Get to that first dollar as fast as possible. Even if it's not doing a perfect job, with the perfect client, with a perfect set of tools.

I guess it's something I've gotten used to in my own life out of sheer necessity, but I'm telling you: it's crazy the number of times I talk to people who are starting a new business, or creating a new product, who haven't taken the first steps to get to that first dollar. They're already thinking about rounds of investment or their potential exit strategy, yet they haven't even sold a single item, signed a single client, or made a single dollar yet.

So, here's my challenge to you: get to that first dollar as fast as possible. Even if it's not doing a perfect job, with the perfect client, with a perfect set of tools.

Can you do something to get paid? Can you find a friend or family member who needs your skills and who's willing to pay you this week? Can you go to a networking meeting somewhere in your town tomorrow, pass out a bunch of business cards, and convince one person to hire you for at least one thing?

During a mentoring session a few months ago, I met with a woman who was selling a very specific type of nutritional coaching. She had a lot of questions about her business model, options for pricing and packaging the products she was selling along with coaching sessions, and things like that.

I pulled up her website on my laptop and said "So, I see this button here that says "book now," but it's not clickable. Why not?"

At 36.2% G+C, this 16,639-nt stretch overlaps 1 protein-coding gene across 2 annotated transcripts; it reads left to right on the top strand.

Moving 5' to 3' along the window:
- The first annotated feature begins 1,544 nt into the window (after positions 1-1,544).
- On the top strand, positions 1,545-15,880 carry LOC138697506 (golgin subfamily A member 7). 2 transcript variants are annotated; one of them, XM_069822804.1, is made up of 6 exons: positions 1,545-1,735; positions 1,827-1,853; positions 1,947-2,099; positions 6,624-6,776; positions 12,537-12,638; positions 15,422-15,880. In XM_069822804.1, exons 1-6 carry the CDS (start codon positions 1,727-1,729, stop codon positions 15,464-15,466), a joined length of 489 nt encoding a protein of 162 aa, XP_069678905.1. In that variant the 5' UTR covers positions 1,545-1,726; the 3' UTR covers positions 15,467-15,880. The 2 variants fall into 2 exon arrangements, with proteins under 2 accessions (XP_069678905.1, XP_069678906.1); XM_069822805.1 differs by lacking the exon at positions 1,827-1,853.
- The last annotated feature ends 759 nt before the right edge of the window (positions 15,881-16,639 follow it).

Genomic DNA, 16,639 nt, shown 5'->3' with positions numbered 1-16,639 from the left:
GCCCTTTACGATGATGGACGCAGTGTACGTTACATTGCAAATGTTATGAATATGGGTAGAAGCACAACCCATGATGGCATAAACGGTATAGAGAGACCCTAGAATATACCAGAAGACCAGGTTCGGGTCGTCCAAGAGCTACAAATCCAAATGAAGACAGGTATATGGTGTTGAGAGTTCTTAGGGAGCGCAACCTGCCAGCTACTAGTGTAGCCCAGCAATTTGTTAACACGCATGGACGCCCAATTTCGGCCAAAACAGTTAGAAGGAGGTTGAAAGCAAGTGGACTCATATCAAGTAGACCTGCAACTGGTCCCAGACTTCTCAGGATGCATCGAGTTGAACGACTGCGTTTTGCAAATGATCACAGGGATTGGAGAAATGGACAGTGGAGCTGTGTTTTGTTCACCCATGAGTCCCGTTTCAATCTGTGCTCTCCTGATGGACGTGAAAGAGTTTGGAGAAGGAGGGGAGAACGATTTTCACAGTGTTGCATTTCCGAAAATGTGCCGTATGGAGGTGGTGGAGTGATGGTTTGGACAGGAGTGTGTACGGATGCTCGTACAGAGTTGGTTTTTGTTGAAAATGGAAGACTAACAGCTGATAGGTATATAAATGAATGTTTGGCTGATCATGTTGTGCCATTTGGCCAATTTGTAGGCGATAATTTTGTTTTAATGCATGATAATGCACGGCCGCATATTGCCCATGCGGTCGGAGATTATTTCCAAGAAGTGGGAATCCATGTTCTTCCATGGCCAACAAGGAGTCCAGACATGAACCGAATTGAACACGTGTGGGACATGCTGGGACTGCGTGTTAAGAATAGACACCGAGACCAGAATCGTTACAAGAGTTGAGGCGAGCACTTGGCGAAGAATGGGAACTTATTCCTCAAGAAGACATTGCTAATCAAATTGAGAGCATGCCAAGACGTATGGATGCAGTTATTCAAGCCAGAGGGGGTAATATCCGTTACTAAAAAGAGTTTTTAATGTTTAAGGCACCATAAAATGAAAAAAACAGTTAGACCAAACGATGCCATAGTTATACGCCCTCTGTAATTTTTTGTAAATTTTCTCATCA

"Oh, I haven't connected it to the payment processor yet," she replied.

"So you're telling me that if I were your perfect, ideal customer, and I were looking at this website right now, and I wanted to hire you and pay you money today... I wouldn't be able to because you just haven't gotten around to clicking a few buttons?"

"I guess so," she sheepishly admitted.

"How long has it been like this?" I asked.

"Eight months," she answered.

"Eight months! What can I do to convince you to fix that this week?" I asked.

"Can you do it Today? This afternoon? As soon as you get home? Because none of what we're talking about here with your business plan matters if people can't even pay you."

She agreed that it made sense because even if we hadn't figured out the physical products that go along with coaching, she could at least sell coaching sessions. And that was half her business model. So why not just launch with half the business model and let people hire you for that and tell them the other parts are "coming soon?" People are used to that. That's not a problem.

So, again, I'll say it, loudly, obnoxiously, like a mantra because it's so important: "Get to that first dollar as fast as possible." The faster you do this, the faster you start making money, the faster you start gaining clients, the faster you can produce products or do creative work that you can bill for you, and it all just... builds from there.

But it will never grow bigger if you don't start. And it all starts with that first dollar. So go out and get it. Now.